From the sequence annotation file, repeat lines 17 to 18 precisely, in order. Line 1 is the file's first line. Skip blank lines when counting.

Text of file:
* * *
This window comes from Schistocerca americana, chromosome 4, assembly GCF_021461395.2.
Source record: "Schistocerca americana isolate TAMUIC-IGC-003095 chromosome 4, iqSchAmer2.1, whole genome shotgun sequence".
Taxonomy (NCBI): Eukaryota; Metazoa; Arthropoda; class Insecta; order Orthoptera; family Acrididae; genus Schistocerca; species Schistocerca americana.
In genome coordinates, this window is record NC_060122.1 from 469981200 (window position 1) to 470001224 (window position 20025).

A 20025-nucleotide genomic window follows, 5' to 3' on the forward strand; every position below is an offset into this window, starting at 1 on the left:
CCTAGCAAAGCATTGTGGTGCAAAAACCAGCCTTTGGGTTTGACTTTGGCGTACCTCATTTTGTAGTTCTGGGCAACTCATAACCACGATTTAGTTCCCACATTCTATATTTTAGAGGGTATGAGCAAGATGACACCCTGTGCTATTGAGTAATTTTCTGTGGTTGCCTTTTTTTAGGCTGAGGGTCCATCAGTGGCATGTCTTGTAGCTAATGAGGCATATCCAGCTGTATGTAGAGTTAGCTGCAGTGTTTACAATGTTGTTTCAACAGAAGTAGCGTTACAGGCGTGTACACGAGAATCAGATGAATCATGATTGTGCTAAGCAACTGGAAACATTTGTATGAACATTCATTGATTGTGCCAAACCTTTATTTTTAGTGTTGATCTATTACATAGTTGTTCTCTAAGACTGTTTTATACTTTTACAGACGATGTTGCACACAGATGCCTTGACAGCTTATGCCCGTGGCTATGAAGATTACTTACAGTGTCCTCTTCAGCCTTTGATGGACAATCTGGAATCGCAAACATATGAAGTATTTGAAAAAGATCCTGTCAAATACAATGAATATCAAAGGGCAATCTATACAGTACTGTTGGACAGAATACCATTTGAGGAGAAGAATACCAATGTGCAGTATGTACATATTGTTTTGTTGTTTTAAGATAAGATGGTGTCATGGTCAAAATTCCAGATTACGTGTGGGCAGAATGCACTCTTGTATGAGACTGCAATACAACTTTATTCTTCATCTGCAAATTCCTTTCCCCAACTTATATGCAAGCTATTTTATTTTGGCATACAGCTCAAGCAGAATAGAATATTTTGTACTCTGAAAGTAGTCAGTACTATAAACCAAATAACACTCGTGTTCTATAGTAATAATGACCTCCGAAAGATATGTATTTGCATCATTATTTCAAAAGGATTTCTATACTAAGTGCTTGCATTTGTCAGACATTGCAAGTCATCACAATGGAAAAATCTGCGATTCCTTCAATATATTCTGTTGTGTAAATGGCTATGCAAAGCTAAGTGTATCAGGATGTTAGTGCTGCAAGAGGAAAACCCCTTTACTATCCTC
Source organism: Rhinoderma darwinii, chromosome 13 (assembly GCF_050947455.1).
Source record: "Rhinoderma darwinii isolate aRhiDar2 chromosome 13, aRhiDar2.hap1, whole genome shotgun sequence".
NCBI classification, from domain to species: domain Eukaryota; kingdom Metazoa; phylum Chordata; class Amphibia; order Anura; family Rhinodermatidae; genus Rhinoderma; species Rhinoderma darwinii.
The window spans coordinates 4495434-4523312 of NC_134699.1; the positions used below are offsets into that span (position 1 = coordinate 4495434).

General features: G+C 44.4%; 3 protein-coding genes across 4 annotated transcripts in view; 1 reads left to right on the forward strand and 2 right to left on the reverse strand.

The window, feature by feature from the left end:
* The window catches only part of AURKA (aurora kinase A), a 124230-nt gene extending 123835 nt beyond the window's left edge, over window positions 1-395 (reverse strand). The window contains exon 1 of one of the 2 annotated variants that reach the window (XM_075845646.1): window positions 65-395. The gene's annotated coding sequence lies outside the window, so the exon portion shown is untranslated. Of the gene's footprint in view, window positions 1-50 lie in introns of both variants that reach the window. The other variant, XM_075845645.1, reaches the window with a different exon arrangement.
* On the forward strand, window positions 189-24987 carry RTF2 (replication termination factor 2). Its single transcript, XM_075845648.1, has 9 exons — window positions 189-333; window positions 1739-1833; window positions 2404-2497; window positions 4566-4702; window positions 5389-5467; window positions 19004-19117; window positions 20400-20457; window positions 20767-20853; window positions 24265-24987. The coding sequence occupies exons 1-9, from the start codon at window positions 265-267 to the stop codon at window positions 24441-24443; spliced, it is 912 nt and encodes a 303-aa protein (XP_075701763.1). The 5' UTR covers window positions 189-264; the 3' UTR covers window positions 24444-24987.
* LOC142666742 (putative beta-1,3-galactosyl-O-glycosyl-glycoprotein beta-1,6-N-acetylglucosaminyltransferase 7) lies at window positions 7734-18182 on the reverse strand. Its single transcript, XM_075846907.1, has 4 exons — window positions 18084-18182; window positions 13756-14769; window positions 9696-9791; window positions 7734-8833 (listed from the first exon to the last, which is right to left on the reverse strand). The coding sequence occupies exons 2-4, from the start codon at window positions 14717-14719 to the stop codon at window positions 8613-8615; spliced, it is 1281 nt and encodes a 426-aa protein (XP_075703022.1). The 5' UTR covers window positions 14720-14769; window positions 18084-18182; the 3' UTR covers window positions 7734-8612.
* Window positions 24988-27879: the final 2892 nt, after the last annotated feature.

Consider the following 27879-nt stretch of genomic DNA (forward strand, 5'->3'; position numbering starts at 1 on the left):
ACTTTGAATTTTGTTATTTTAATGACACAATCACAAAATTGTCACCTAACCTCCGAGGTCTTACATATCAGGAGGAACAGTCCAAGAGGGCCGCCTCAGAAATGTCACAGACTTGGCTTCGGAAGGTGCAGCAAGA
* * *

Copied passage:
Consider the following 27879-nt stretch of genomic DNA (forward strand, 5'->3'; position numbering starts at 1 on the left):
ACTTTGAATTTTGTTATTTTAATGACACAATCACAAAATTGTCACCTAACCTCCGAGGTCTTACATATCAGGAGGAACAGTCCAAGAGGGCCGCCTCAGAAATGTCACAGACTTGGCTTCGGAAGGTGCAGCAAGA